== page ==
leaders to take action at next month’s United Nations climate change talks
in Copenhagen.

Experts say the poorest are set to feel the effects of climate change
hardest, especially in Sub-Saharan Africa and Southern Asia, in a world
where many already suffer chronic food insecurity, with the ranks of the
hungry passing the one-billion mark for the first time this year, according
to the U.N. Food and Agriculture Organisation.

The International Food Policy Research Institute said in a September report
that the output of rice in South Asia would be 14 percent lower in 2050 than
if there was no climate change, while yields of wheat, rice and maize would
drop by 34, 15 and 10 percent respectively in Sub-Saharan Africa.

Like Nelly, Mbiwo Constantine Kusebahasa, a 70-year-old farmer from the
foothills of the Rwenzori Mountains in Uganda, is already feeling the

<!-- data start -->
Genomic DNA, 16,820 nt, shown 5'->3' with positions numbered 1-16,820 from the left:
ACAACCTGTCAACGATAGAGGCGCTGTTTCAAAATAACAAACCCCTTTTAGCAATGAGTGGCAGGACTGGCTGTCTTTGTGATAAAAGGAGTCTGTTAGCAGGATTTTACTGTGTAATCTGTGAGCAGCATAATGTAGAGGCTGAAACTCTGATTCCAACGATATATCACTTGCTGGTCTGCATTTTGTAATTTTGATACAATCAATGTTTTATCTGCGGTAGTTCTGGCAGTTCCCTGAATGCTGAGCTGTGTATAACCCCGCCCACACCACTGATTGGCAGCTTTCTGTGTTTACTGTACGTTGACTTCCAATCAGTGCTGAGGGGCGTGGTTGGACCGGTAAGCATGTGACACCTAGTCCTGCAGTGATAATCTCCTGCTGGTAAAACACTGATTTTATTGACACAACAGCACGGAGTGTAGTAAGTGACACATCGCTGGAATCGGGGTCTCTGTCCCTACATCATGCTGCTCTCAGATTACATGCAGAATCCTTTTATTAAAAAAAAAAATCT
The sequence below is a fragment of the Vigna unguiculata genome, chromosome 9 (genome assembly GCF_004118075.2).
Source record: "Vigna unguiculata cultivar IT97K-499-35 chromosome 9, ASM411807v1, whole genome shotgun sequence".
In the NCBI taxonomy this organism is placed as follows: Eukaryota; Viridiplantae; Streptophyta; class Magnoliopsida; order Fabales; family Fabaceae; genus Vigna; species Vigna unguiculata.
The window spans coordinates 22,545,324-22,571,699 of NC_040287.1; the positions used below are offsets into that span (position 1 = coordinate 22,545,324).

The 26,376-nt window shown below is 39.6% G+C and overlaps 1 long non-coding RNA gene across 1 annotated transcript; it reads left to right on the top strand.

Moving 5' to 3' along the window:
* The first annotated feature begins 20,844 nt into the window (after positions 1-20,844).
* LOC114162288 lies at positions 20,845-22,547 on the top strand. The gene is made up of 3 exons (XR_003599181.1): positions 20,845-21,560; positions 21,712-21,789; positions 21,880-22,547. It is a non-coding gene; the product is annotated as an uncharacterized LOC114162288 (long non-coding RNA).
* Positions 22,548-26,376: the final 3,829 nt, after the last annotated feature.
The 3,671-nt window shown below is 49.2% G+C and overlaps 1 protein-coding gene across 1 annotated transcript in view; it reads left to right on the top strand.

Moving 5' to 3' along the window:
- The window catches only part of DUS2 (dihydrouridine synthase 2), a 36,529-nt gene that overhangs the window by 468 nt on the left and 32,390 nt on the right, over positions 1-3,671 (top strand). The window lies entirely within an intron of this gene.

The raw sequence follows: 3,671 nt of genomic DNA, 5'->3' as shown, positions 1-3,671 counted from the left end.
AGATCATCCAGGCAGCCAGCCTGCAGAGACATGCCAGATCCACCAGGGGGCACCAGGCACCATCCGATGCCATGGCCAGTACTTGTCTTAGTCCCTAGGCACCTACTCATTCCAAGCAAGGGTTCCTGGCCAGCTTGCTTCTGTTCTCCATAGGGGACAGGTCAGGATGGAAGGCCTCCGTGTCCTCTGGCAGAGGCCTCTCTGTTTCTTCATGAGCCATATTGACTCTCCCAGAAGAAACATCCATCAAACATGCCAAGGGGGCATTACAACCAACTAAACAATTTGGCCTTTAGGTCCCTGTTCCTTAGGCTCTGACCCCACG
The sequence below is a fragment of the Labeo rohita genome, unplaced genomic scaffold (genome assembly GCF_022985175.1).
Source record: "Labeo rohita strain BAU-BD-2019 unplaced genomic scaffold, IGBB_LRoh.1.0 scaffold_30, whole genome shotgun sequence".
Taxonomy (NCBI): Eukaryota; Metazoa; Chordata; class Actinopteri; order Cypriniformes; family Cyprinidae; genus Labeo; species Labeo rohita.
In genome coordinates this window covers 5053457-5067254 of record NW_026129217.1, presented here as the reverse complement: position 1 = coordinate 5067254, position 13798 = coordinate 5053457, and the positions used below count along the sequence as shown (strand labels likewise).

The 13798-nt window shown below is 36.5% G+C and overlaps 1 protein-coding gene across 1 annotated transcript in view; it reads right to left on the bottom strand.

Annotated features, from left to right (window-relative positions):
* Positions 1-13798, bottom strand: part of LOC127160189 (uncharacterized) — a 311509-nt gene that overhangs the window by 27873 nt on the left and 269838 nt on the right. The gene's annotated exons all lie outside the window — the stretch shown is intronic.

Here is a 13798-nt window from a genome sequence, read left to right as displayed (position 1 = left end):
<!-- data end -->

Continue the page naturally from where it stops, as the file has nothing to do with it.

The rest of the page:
affects of changing weather patterns. He used to have two planting seasons
for his crops of maize, sweet potatoes, beans, cassava and vegetables each
year, in March-April and July-August, but erratic rains mean his planning is
now reduced to guesswork.

"You have to imagine when to plant crops because the rain does not come as
we are used to seeing it," he told IPS. "I just use my imagination and plant
food. The yields are very, very, very low.

"It’s having effects on my children because I’m failing to get their school
fees. Hunger is a problem in the whole country. It’s caused by the changing
climate. There’s a lot less rain. Many people are in my situation. Most of
the farmers are badly off. Sometimes we feel angry because we know the
factors that are the causes of the drought,’’ Kusebahasa said.

Drought is just one of the problems though. Increasingly frequent extreme
weather such as storms and flooding are also affecting harvests, while
rising sea levels and the withering of the glaciers that feed many of the
world’s biggest rivers are big threats too.

"A one-metre sea-level rise will inundate large low-lying areas of Asia,"
Janet Larsen, the U.S. Earth Policy Institute’s director of research, told
the conference.